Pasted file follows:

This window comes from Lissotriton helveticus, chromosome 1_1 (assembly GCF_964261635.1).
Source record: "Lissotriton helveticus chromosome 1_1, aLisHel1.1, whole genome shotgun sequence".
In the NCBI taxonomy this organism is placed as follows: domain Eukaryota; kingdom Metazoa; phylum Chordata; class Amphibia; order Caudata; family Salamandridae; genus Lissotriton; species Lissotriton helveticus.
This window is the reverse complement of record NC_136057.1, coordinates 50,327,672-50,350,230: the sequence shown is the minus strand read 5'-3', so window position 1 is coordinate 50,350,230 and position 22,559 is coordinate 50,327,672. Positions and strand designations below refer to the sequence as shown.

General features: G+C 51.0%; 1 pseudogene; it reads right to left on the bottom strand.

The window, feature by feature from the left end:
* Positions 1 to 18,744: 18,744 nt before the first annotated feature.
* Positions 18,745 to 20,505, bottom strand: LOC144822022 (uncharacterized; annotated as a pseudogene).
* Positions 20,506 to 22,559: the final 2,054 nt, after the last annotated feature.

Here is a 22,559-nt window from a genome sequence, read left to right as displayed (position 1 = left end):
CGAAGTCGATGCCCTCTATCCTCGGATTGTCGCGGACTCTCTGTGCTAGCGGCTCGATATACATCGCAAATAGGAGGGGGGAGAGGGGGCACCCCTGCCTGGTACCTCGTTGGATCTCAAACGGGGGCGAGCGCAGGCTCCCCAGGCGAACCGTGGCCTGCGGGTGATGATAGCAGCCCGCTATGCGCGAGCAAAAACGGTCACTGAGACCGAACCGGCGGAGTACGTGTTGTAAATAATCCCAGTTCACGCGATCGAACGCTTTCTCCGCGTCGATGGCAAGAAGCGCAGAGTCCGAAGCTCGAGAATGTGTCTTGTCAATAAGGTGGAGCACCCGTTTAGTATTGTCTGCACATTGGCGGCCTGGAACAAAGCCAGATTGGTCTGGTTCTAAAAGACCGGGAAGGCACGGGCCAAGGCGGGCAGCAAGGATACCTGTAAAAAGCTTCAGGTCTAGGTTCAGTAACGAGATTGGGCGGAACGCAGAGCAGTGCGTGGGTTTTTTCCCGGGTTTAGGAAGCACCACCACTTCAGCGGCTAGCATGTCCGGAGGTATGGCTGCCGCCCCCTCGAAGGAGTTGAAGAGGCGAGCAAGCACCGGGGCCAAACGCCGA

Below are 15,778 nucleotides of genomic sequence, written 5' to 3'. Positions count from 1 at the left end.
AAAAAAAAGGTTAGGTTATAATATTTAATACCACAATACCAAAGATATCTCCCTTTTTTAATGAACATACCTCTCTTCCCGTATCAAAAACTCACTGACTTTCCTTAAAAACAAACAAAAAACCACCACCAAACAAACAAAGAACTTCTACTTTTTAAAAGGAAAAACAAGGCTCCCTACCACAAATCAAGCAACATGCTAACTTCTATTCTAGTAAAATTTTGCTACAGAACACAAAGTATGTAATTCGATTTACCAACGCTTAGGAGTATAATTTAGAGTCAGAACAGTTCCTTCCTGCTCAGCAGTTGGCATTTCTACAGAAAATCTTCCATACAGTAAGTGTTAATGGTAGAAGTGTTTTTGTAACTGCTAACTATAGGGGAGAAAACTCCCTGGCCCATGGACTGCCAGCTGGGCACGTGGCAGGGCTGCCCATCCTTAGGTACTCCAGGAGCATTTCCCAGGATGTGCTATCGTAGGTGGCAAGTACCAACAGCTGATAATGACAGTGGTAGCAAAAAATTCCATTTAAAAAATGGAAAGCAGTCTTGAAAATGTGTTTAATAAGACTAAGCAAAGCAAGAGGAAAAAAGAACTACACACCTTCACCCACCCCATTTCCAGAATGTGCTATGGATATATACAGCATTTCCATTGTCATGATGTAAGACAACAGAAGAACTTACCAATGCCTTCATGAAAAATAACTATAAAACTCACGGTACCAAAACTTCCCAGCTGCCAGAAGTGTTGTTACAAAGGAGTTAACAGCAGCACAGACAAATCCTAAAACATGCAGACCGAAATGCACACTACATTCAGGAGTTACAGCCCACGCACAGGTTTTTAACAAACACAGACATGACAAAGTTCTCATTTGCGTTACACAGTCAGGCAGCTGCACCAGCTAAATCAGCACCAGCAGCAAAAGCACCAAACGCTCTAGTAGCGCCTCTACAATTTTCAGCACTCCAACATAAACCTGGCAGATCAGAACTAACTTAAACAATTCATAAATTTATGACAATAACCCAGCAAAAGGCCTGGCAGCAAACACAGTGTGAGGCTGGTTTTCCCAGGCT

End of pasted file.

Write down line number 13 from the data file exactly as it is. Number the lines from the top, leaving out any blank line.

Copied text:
AAAAAAAAGGTTAGGTTATAATATTTAATACCACAATACCAAAGATATCTCCCTTTTTTAATGAACATACCTCTCTTCCCGTATCAAAAACTCACTGACTTTCCTTAAAAACAAACAAAAAACCACCACCAAACAAACAAAGAACTTCTACTTTTTAAAAGGAAAAACAAGGCTCCCTACCACAAATCAAGCAACATGCTAACTTCTATTCTAGTAAAATTTTGCTACAGAACACAAAGTATGTAATTCGATTTACCAACGCTTAGGAGTATAATTTAGAGTCAGAACAGTTCCTTCCTGCTCAGCAGTTGGCATTTCTACAGAAAATCTTCCATACAGTAAGTGTTAATGGTAGAAGTGTTTTTGTAACTGCTAACTATAGGGGAGAAAACTCCCTGGCCCATGGACTGCCAGCTGGGCACGTGGCAGGGCTGCCCATCCTTAGGTACTCCAGGAGCATTTCCCAGGATGTGCTATCGTAGGTGGCAAGTACCAACAGCTGATAATGACAGTGGTAGCAAAAAATTCCATTTAAAAAATGGAAAGCAGTCTTGAAAATGTGTTTAATAAGACTAAGCAAAGCAAGAGGAAAAAAGAACTACACACCTTCACCCACCCCATTTCCAGAATGTGCTATGGATATATACAGCATTTCCATTGTCATGATGTAAGACAACAGAAGAACTTACCAATGCCTTCATGAAAAATAACTATAAAACTCACGGTACCAAAACTTCCCAGCTGCCAGAAGTGTTGTTACAAAGGAGTTAACAGCAGCACAGACAAATCCTAAAACATGCAGACCGAAATGCACACTACATTCAGGAGTTACAGCCCACGCACAGGTTTTTAACAAACACAGACATGACAAAGTTCTCATTTGCGTTACACAGTCAGGCAGCTGCACCAGCTAAATCAGCACCAGCAGCAAAAGCACCAAACGCTCTAGTAGCGCCTCTACAATTTTCAGCACTCCAACATAAACCTGGCAGATCAGAACTAACTTAAACAATTCATAAATTTATGACAATAACCCAGCAAAAGGCCTGGCAGCAAACACAGTGTGAGGCTGGTTTTCCCAGGCT